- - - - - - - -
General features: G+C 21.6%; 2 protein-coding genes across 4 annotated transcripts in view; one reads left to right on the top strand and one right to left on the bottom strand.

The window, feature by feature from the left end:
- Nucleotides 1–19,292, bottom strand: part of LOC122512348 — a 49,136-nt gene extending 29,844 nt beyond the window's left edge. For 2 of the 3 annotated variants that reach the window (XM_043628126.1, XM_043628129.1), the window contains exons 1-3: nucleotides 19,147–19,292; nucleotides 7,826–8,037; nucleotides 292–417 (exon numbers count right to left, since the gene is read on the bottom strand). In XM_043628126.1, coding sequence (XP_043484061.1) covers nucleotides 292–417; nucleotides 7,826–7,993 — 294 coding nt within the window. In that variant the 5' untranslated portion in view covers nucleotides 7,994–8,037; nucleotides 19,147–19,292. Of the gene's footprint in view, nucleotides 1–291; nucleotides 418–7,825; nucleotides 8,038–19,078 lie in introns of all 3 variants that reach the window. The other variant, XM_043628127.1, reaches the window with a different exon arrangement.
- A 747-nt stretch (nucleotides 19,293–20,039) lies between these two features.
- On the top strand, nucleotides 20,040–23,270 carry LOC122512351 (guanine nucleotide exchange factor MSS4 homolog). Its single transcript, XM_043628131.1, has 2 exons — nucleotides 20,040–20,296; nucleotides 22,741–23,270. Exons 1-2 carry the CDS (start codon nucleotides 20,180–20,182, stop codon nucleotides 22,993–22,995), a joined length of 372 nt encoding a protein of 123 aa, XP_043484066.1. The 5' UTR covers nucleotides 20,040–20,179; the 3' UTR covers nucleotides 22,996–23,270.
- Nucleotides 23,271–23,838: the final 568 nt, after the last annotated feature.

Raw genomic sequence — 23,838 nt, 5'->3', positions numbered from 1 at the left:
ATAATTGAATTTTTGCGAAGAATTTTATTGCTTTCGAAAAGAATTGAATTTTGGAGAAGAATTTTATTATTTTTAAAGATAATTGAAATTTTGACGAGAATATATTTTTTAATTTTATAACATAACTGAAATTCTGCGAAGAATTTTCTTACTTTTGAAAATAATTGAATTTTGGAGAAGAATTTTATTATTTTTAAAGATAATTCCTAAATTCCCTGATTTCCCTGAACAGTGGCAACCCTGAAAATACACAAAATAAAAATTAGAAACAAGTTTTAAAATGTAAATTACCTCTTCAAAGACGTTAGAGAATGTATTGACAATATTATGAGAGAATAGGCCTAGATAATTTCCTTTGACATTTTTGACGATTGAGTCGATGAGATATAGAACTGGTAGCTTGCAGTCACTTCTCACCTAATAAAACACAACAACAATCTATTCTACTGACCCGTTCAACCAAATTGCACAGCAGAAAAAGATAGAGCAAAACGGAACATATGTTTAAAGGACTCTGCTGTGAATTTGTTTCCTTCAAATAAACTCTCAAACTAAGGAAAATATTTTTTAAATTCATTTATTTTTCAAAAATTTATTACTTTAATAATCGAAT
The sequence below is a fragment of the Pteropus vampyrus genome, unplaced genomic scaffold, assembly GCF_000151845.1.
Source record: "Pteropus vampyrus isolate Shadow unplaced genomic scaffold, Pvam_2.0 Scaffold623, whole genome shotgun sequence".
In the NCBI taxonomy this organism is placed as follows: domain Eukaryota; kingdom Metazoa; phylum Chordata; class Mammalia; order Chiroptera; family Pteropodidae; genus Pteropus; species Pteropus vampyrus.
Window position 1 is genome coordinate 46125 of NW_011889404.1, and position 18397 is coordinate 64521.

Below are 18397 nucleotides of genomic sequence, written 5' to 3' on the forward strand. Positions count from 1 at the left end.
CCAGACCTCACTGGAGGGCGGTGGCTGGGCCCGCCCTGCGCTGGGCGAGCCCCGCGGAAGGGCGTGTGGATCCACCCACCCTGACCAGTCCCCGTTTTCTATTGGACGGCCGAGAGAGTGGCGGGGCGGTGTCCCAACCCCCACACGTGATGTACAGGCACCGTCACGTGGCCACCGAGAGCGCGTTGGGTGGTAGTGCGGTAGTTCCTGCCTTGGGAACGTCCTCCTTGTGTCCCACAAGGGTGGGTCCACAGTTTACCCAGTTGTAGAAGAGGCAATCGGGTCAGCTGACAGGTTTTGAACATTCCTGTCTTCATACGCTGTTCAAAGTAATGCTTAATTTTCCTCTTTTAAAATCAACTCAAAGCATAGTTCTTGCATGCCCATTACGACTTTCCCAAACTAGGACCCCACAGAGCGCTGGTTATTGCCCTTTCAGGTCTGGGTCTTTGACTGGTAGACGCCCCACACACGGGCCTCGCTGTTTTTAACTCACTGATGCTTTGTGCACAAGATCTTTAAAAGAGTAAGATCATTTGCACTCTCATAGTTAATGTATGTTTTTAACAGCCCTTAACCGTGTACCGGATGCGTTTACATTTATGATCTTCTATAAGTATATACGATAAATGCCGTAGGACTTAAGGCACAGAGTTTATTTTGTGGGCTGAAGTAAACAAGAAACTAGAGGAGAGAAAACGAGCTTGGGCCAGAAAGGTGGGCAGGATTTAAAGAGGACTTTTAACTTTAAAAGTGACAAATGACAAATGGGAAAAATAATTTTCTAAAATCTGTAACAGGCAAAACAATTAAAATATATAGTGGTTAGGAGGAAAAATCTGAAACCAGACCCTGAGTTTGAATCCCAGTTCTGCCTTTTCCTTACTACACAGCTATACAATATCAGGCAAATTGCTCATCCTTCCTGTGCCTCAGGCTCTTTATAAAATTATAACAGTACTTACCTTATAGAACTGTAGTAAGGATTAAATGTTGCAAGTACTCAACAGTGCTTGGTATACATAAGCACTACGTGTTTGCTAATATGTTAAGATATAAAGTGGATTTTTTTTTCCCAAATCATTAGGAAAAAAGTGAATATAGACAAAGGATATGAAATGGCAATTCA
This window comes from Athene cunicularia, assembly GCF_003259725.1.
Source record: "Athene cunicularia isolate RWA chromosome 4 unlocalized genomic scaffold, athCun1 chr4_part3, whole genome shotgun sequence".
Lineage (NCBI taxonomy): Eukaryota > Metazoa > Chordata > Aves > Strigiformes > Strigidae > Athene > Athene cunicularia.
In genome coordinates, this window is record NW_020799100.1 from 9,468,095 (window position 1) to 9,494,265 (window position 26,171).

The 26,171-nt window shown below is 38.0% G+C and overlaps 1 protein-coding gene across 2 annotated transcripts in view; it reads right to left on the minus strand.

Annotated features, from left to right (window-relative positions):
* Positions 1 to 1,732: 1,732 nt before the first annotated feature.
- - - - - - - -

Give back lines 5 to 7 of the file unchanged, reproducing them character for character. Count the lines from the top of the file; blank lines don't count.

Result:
- On the top strand, nucleotides 20,040–23,270 carry LOC122512351 (guanine nucleotide exchange factor MSS4 homolog). Its single transcript, XM_043628131.1, has 2 exons — nucleotides 20,040–20,296; nucleotides 22,741–23,270. Exons 1-2 carry the CDS (start codon nucleotides 20,180–20,182, stop codon nucleotides 22,993–22,995), a joined length of 372 nt encoding a protein of 123 aa, XP_043484066.1. The 5' UTR covers nucleotides 20,040–20,179; the 3' UTR covers nucleotides 22,996–23,270.
- Nucleotides 23,271–23,838: the final 568 nt, after the last annotated feature.

Raw genomic sequence — 23,838 nt, 5'->3', positions numbered from 1 at the left: